Today, April 19, 2013, marks the 18th anniversary of the Oklahoma City Bombing at the Alfred P. Murrah Federal Building.

The building, built in 1977, was the home of the Bureau of Alcohol, Tobacco, and Firearms, along with the United States Secret Service, the Drug Enforcement Administration, and the Social Security Administration.  More than five hundred people worked at the building, which also had an on-site child care service.  Nineteen children under the age of six were killed, along with 159 others, when a Ryder rental truck filled with explosives was detonated in front of the building.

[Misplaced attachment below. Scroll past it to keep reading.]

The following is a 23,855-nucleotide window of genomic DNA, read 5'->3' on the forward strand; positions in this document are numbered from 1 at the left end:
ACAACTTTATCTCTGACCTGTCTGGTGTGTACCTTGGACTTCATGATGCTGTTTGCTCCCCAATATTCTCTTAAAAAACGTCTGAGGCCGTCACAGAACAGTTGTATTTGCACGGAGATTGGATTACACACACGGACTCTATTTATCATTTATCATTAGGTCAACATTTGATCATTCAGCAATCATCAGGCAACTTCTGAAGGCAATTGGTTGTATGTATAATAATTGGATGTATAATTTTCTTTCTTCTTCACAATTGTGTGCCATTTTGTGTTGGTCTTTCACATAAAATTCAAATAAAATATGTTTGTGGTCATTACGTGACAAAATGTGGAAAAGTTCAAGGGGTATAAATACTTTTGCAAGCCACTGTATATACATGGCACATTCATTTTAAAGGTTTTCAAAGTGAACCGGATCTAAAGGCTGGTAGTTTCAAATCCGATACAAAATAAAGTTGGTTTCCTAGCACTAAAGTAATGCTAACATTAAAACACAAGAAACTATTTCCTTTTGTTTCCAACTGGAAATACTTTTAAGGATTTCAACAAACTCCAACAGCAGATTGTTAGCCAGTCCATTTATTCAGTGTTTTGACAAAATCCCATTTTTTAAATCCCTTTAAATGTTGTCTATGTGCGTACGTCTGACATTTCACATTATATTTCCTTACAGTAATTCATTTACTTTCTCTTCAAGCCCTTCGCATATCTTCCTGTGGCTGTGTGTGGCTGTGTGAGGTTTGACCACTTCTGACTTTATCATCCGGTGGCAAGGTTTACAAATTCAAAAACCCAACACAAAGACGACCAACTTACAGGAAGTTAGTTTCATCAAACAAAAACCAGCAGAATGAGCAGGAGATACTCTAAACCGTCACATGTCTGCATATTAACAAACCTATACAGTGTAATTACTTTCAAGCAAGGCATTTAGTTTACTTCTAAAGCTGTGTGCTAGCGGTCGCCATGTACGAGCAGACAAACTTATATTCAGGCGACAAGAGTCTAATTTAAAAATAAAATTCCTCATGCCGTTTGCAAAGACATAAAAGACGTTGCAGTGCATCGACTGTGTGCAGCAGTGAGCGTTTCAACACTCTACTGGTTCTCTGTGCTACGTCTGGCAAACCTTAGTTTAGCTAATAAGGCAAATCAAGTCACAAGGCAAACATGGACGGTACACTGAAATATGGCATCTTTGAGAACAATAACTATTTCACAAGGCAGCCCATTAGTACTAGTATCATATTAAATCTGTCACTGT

Almost seven hundred people were injured and more than three hundred buildings in Downtown Oklahoma City were damaged or destroyed.

Timothy McVeigh and Terry Nichols were charged with planning the attack.  Others were later charged as accomplices.  McVeigh was put to death by lethal injection in 2001.  Nichols was sentenced to life in prison.

The Oklahoma City National Memorial and Museum was dedicated by President George Bush and First Lady Laura Bush on February 19, 2001 with the mission of educating the public about "the senselessness of terrorism and violence."  The "Field of Empty Chairs," representing each of the bombing victims who lost a life, is visited annually by thousands.